FOR THE PAST FIVE days visitors had filled the Parsons’s ballroom every afternoon, and local newspapers, such as the Herald, the Post, and the Star, had printed stories on two of ‘Abdu’l-Bahá’s Washington speeches. But America was a big country. More than ninety-two million souls lived in the Land of the Free, and only the tiniest handful had even the dimmest awareness of ‘Abdu’l-Bahá.
Many, perhaps most, Americans, simply didn’t have time for the news. Their long working hours and poor wages kept their minds focused on earning a living and feeding their children. As for those who had the leisure, they could hardly glance at a newspaper without reading about the Titanic, which still dominated the front page and had picked up steam again when the Senate hearings into the disaster had begun two days ago.
But by the end of April things quickly changed. It was a Presidential election year and the media went into overdrive. For the next six-and-a-half months sensational headlines dominated the pages of every newspaper in the country. From the primaries through to the general election, it was a season marked by shameful grandstanding, vicious party infighting, and venomous personal attacks.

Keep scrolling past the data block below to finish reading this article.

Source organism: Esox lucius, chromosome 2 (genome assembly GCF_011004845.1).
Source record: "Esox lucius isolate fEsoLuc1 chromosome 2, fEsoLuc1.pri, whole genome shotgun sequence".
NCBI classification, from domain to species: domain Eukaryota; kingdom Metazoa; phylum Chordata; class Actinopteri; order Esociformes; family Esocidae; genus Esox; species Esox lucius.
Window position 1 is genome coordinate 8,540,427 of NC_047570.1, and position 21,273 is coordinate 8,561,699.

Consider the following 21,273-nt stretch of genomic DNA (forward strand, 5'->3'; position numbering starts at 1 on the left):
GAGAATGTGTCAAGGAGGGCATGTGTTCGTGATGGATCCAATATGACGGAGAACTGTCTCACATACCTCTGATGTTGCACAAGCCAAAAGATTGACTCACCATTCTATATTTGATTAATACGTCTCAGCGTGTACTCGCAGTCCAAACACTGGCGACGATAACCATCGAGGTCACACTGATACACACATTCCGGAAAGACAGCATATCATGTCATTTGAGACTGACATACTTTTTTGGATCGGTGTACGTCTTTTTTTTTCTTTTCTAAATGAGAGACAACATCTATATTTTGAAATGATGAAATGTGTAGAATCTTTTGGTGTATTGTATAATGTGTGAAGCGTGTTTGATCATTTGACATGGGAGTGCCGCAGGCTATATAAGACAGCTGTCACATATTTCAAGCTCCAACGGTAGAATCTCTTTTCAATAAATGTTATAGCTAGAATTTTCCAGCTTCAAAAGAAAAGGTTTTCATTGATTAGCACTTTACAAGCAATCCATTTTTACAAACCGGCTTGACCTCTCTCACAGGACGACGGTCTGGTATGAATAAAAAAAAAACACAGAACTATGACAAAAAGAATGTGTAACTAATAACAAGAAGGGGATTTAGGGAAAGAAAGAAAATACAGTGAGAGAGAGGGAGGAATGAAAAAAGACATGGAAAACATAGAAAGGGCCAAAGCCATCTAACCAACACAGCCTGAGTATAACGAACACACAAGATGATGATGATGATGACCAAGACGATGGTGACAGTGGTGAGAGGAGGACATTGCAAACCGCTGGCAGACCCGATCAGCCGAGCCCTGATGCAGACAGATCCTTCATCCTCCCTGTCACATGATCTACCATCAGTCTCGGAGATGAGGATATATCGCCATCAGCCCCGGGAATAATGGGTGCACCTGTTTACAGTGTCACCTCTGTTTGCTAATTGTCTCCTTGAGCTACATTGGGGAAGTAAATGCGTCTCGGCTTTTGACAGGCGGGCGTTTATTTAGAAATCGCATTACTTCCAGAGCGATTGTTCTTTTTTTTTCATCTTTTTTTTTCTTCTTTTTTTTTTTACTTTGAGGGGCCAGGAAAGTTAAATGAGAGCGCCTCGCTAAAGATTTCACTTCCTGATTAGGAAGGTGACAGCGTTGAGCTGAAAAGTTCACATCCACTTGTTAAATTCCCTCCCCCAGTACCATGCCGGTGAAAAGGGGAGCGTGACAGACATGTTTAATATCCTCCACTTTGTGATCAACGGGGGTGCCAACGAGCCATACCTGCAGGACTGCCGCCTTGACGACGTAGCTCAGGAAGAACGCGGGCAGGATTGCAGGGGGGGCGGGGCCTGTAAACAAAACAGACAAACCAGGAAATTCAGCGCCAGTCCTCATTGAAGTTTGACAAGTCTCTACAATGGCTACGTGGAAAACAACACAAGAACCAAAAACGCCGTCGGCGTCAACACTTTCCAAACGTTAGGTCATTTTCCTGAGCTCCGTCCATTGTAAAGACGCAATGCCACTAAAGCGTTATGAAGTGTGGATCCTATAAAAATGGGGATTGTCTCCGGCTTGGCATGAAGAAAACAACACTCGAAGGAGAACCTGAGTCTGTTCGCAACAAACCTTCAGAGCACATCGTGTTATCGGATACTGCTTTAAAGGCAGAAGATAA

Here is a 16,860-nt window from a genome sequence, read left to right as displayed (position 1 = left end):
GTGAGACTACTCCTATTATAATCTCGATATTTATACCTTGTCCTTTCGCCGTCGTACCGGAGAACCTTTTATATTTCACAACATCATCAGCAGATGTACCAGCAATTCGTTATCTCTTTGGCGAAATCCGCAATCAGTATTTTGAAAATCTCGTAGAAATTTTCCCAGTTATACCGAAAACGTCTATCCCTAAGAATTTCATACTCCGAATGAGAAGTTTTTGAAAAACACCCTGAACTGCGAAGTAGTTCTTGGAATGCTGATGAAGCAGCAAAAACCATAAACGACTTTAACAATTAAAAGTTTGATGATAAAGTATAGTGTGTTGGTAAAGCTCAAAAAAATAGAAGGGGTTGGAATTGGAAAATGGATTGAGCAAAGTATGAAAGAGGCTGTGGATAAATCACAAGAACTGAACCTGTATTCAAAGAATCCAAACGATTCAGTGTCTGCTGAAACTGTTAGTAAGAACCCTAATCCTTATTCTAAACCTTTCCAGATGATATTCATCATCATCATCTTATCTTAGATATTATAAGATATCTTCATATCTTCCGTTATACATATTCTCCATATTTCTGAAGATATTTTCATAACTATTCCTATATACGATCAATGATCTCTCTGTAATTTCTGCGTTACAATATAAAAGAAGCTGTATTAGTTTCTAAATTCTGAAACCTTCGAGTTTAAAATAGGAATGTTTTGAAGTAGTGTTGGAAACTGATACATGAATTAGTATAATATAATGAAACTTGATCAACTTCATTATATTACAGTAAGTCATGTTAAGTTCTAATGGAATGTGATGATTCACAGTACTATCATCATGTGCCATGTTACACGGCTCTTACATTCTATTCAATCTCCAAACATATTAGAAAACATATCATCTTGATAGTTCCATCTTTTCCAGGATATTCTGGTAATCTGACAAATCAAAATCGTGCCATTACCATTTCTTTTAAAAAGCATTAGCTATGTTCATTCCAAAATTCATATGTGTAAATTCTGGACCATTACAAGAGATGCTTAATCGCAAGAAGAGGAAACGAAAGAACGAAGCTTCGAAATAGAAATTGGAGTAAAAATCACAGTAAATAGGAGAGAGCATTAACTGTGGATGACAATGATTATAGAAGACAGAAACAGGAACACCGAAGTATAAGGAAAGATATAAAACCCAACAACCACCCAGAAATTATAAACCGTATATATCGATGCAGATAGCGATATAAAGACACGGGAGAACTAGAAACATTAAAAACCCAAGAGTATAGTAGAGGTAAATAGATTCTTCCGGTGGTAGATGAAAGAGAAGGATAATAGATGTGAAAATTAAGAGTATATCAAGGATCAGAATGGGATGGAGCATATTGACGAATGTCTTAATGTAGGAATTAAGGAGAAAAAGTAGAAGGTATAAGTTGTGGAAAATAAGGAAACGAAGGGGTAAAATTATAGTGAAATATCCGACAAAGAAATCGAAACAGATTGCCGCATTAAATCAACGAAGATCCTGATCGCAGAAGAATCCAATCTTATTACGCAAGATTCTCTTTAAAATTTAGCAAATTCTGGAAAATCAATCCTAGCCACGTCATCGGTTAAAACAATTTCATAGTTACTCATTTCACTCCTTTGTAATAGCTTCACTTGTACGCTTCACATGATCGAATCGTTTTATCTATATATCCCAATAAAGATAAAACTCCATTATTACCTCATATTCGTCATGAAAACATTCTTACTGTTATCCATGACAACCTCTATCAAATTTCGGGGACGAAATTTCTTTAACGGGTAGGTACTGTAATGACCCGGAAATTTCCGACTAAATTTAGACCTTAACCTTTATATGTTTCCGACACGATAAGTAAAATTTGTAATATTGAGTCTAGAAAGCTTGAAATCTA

‘Abdu’l-Bahá, a man who drove to the heart of virtually all of America’s pressing challenges, failed to comment even once on the election – neither about the headlines, nor the candidates, nor even about the winner once it was all over. Yet, like his father Bahá’u’lláh before him, ‘Abdu’l-Bahá had a good deal to say about the qualities of leadership and of principled governance. He had even written a book on the subject back in 1875, when he was just thirty-one years old, addressed to the rulers and people of Persia. He titled it The Secret of Divine Civilization.
In America, while avoiding commenting on the election at hand, he did offer his views on the kind of individual who should be President.
“The president,” he said, “must be a man who does not insistently seek the presidency. He should be a person free from all thoughts of name and rank; rather, he should say, ‘I am unworthy and incapable of this position and cannot bear this great burden.’ Such persons deserve the presidency. If the object is to promote the public good, then the president must be a well-wisher of all and not a self-seeking person. If the object, however, is to promote personal interests, then such a position will be injurious to humanity . . . ”
In a hard-fought election year where the headlines screamed self-aggrandizement and entrenched partisanship, ‘Abdul-Bahá simply directed his voice elsewhere.